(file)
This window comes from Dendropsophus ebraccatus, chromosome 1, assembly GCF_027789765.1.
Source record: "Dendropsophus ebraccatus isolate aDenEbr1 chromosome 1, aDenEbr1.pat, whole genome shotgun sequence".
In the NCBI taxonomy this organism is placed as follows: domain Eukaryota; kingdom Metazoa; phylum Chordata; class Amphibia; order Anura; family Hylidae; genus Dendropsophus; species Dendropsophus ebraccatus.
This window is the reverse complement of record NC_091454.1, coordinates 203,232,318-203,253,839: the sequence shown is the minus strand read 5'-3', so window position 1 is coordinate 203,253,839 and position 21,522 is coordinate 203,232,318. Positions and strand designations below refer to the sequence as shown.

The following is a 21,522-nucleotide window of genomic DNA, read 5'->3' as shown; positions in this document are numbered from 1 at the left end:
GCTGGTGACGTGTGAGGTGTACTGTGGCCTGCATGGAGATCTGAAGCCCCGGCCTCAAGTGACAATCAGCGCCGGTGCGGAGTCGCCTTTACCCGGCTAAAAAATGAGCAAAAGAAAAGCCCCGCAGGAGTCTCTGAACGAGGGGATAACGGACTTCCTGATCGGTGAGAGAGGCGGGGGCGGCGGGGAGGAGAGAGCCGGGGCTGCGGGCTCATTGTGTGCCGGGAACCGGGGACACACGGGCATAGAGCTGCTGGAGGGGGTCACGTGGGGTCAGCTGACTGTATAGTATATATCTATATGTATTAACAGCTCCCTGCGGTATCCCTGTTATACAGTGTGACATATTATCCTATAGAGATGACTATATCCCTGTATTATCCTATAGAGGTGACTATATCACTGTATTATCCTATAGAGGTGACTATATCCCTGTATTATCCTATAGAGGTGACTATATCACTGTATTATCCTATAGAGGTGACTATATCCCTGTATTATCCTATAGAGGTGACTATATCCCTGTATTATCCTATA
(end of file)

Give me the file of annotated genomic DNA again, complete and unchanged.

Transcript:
This window comes from Dendropsophus ebraccatus, chromosome 1, assembly GCF_027789765.1.
Source record: "Dendropsophus ebraccatus isolate aDenEbr1 chromosome 1, aDenEbr1.pat, whole genome shotgun sequence".
In the NCBI taxonomy this organism is placed as follows: domain Eukaryota; kingdom Metazoa; phylum Chordata; class Amphibia; order Anura; family Hylidae; genus Dendropsophus; species Dendropsophus ebraccatus.
This window is the reverse complement of record NC_091454.1, coordinates 203,232,318-203,253,839: the sequence shown is the minus strand read 5'-3', so window position 1 is coordinate 203,253,839 and position 21,522 is coordinate 203,232,318. Positions and strand designations below refer to the sequence as shown.

The following is a 21,522-nucleotide window of genomic DNA, read 5'->3' as shown; positions in this document are numbered from 1 at the left end:
GCTGGTGACGTGTGAGGTGTACTGTGGCCTGCATGGAGATCTGAAGCCCCGGCCTCAAGTGACAATCAGCGCCGGTGCGGAGTCGCCTTTACCCGGCTAAAAAATGAGCAAAAGAAAAGCCCCGCAGGAGTCTCTGAACGAGGGGATAACGGACTTCCTGATCGGTGAGAGAGGCGGGGGCGGCGGGGAGGAGAGAGCCGGGGCTGCGGGCTCATTGTGTGCCGGGAACCGGGGACACACGGGCATAGAGCTGCTGGAGGGGGTCACGTGGGGTCAGCTGACTGTATAGTATATATCTATATGTATTAACAGCTCCCTGCGGTATCCCTGTTATACAGTGTGACATATTATCCTATAGAGATGACTATATCCCTGTATTATCCTATAGAGGTGACTATATCACTGTATTATCCTATAGAGGTGACTATATCCCTGTATTATCCTATAGAGGTGACTATATCACTGTATTATCCTATAGAGGTGACTATATCCCTGTATTATCCTATAGAGGTGACTATATCCCTGTATTATCCTATA